Welcome to Super Tuesday III. As Republicans in five states and one territory head to the polls with 361 bound delegates up for grabs, a conservative group has released an ad featuring female voters reading Donald Trump's verbatim quotes about women through the years. For reference, this is the same organization that previewed Democrats' inevitable racial attacks against Trump should he become the Republican nominee. Make no mistake, these broadsides are coming. They will be extremely well-funded. They will be ruthless. And their target will not be a subset of angry, political correctness-allergic Republican voters, but a broad electorate that is already exceptionally negatively predisposed towards Donald Trump. Don't say you weren't warned:
Mollie Hemingway doesn't think the spot is nearly as effective as it could be, but it does underscore a real problem. Polling in December and January showed Trump getting pummeled among women, a weakness Hillary Clinton's campaign will unrelentingly exploit. Since that data was gathered, Trump's overall standing with voters has deteriorated further. Two recent national polls show the controversial billionaire's net favorability rating at (-37) and (-39), down significantly from his (already dead last) position just a few months ago. One might argue that Trump is bottoming out right now as his Republican opponents throw the kitchen sink at him, and that his numbers will rebound once a large portion of anti-Trump GOP voters reconcile themselves to him if and when he secures the nomination. The theory is that once the race comes down to a choice between Trump and Hillary, an overwhelming majority of Republican voters will do what it takes to prevent the latter option. But as we've learned so many times already, Trump isn't an average political candidate. This reality cuts both ways. Due to his views, temperament and approach to the campaign, there will be a large contingent of 'never Trump' right-of-center who decide to stay home, vote third party, or even back Hillary in the general. Add those numbers to the legions of independents, women, young people and voters of color who will be mobilized against Trump, and the GOP could be in for an extremely ugly night in November -- despite the abject terribleness of Hillary Clinton. Remember, every voter in America already has a strong (and strongly negative, in most cases) impression of these two people. His unpalatability manages to exceed even hers:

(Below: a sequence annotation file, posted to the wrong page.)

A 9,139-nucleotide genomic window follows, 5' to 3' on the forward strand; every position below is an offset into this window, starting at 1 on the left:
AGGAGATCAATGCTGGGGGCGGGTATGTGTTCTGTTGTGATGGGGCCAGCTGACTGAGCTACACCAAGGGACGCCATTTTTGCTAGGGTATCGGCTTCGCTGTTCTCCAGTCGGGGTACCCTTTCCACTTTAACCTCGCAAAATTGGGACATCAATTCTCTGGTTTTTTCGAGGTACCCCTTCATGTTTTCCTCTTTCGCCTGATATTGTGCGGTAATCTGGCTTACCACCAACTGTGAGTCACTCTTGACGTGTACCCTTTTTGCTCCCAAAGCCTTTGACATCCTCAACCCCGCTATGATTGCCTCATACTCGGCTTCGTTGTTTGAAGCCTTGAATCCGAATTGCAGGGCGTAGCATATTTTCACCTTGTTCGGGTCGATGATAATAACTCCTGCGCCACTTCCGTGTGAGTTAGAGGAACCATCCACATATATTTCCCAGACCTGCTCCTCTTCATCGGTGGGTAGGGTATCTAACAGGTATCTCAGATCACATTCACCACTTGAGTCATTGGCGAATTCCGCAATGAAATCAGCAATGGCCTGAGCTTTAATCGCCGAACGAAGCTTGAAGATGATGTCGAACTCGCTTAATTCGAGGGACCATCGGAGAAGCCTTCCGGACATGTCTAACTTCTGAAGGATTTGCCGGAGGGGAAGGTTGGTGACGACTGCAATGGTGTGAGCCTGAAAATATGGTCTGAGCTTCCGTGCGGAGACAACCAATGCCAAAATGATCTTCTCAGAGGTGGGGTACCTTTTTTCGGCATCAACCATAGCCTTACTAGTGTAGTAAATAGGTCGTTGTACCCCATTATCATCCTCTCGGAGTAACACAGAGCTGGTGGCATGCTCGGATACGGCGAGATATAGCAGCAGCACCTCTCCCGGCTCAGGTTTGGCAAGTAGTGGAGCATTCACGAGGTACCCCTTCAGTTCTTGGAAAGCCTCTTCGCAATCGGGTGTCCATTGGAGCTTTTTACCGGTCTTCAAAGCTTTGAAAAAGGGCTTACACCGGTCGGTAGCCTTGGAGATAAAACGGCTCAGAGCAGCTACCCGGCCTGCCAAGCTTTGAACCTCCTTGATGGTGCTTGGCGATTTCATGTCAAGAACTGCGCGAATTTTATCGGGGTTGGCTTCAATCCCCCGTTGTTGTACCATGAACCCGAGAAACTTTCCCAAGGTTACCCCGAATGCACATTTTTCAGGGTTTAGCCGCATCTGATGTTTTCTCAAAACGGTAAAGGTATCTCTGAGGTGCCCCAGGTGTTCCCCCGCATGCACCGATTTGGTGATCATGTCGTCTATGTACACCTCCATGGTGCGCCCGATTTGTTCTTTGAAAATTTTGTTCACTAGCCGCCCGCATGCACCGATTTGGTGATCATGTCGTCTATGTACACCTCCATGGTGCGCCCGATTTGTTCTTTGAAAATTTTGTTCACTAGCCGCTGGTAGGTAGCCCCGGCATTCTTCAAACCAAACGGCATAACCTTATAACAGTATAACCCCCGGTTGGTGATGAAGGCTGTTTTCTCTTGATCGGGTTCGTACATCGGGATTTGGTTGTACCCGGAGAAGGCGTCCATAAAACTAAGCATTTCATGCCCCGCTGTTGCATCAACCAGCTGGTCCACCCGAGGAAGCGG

We've already gotten a sense of how Team Trump plans to push back against the 'anti-women' criticism, beyond baseless, boastful assertion: He'll come after Bill Clinton's sordid history, which isn't a terrible play...if executed adroitly. Anything that smacks of blaming Hillary for her husband's conduct is counterproductive, especially coming from a proud, admitted adulterer. But raising Mrs. Clinton's role in smearing Bill's accusers ("nuts and sluts"), especially vis-a-vis her current rhetoric on sexual assault, might be more effective. Is anyone confident that Trump's critiques will be disciplined, surgical and carefully-deployed? Early indicators have not been promising. I'll leave you with Marco Rubio's viral comments amid weekend unrest in Chicago and elsewhere:
Rubio has the only chance -- albeit a very slim one -- of beating Trump in Florida, even if you disregard all the bad polls and latch on to evidence like this. John Kasich has a much better shot at defeating Trump in Ohio. Ted Cruz is best positioned to deny Trump delegates and victories in other states, and has the strongest path moving forward. Parting thought: If Trump has a good night, and the field contracts to two or three candidates, does the frontrunner stop debating? Allahpundit thinks so, based on Trump's recent comments. But The Donald has also expressed a willingness to debate Cruz one-on-one. Plus, would Trump's ego permit him to ignore endless challenges and needling from Cruz, even if it makes strategic sense to do so?